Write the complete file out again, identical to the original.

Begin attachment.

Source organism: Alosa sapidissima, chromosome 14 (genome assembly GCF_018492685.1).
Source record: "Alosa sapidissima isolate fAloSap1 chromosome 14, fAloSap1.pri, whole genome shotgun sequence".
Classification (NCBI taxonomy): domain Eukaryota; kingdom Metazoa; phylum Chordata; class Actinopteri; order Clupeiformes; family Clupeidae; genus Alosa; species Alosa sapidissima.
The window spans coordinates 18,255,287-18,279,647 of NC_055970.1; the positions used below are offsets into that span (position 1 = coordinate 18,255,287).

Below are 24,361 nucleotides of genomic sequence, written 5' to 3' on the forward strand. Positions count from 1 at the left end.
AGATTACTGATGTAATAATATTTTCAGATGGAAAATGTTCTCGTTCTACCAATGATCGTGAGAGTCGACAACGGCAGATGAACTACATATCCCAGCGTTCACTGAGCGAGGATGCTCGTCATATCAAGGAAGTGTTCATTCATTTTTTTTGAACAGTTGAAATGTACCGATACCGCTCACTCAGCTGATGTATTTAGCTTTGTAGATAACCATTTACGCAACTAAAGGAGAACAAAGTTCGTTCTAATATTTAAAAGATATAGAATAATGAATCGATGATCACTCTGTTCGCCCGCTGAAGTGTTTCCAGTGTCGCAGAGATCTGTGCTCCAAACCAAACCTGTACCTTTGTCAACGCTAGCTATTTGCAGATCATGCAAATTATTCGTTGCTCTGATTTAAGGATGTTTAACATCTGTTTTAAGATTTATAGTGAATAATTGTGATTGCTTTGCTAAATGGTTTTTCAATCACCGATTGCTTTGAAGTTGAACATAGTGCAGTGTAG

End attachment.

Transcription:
Source organism: Alosa sapidissima, chromosome 14 (genome assembly GCF_018492685.1).
Source record: "Alosa sapidissima isolate fAloSap1 chromosome 14, fAloSap1.pri, whole genome shotgun sequence".
Classification (NCBI taxonomy): domain Eukaryota; kingdom Metazoa; phylum Chordata; class Actinopteri; order Clupeiformes; family Clupeidae; genus Alosa; species Alosa sapidissima.
The window spans coordinates 18,255,287-18,279,647 of NC_055970.1; the positions used below are offsets into that span (position 1 = coordinate 18,255,287).

Below are 24,361 nucleotides of genomic sequence, written 5' to 3' on the forward strand. Positions count from 1 at the left end.
AGATTACTGATGTAATAATATTTTCAGATGGAAAATGTTCTCGTTCTACCAATGATCGTGAGAGTCGACAACGGCAGATGAACTACATATCCCAGCGTTCACTGAGCGAGGATGCTCGTCATATCAAGGAAGTGTTCATTCATTTTTTTTGAACAGTTGAAATGTACCGATACCGCTCACTCAGCTGATGTATTTAGCTTTGTAGATAACCATTTACGCAACTAAAGGAGAACAAAGTTCGTTCTAATATTTAAAAGATATAGAATAATGAATCGATGATCACTCTGTTCGCCCGCTGAAGTGTTTCCAGTGTCGCAGAGATCTGTGCTCCAAACCAAACCTGTACCTTTGTCAACGCTAGCTATTTGCAGATCATGCAAATTATTCGTTGCTCTGATTTAAGGATGTTTAACATCTGTTTTAAGATTTATAGTGAATAATTGTGATTGCTTTGCTAAATGGTTTTTCAATCACCGATTGCTTTGAAGTTGAACATAGTGCAGTGTAG